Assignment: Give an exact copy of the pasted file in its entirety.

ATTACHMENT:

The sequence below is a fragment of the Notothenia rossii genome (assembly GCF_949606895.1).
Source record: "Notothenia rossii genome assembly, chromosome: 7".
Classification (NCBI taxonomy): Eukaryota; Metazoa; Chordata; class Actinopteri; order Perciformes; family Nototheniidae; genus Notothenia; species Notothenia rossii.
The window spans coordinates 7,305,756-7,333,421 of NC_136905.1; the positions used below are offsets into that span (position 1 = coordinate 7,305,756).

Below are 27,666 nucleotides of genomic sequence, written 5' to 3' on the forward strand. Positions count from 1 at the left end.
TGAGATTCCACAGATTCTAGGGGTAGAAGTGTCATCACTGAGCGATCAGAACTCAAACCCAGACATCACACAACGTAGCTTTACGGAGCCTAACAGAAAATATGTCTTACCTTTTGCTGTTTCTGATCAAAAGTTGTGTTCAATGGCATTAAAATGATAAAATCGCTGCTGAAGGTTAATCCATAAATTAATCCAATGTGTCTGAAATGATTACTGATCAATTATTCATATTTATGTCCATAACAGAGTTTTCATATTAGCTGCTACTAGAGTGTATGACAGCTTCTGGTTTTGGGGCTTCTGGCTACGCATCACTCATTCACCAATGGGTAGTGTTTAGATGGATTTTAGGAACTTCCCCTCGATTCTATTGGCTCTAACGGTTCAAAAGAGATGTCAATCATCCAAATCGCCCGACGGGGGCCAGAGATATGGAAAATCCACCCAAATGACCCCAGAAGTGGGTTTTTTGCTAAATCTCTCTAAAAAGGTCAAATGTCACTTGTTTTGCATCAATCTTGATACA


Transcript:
The sequence below is a fragment of the Notothenia rossii genome (assembly GCF_949606895.1).
Source record: "Notothenia rossii genome assembly, chromosome: 7".
Classification (NCBI taxonomy): Eukaryota; Metazoa; Chordata; class Actinopteri; order Perciformes; family Nototheniidae; genus Notothenia; species Notothenia rossii.
The window spans coordinates 7,305,756-7,333,421 of NC_136905.1; the positions used below are offsets into that span (position 1 = coordinate 7,305,756).

Below are 27,666 nucleotides of genomic sequence, written 5' to 3' on the forward strand. Positions count from 1 at the left end.
TGAGATTCCACAGATTCTAGGGGTAGAAGTGTCATCACTGAGCGATCAGAACTCAAACCCAGACATCACACAACGTAGCTTTACGGAGCCTAACAGAAAATATGTCTTACCTTTTGCTGTTTCTGATCAAAAGTTGTGTTCAATGGCATTAAAATGATAAAATCGCTGCTGAAGGTTAATCCATAAATTAATCCAATGTGTCTGAAATGATTACTGATCAATTATTCATATTTATGTCCATAACAGAGTTTTCATATTAGCTGCTACTAGAGTGTATGACAGCTTCTGGTTTTGGGGCTTCTGGCTACGCATCACTCATTCACCAATGGGTAGTGTTTAGATGGATTTTAGGAACTTCCCCTCGATTCTATTGGCTCTAACGGTTCAAAAGAGATGTCAATCATCCAAATCGCCCGACGGGGGCCAGAGATATGGAAAATCCACCCAAATGACCCCAGAAGTGGGTTTTTTGCTAAATCTCTCTAAAAAGGTCAAATGTCACTTGTTTTGCATCAATCTTGATACA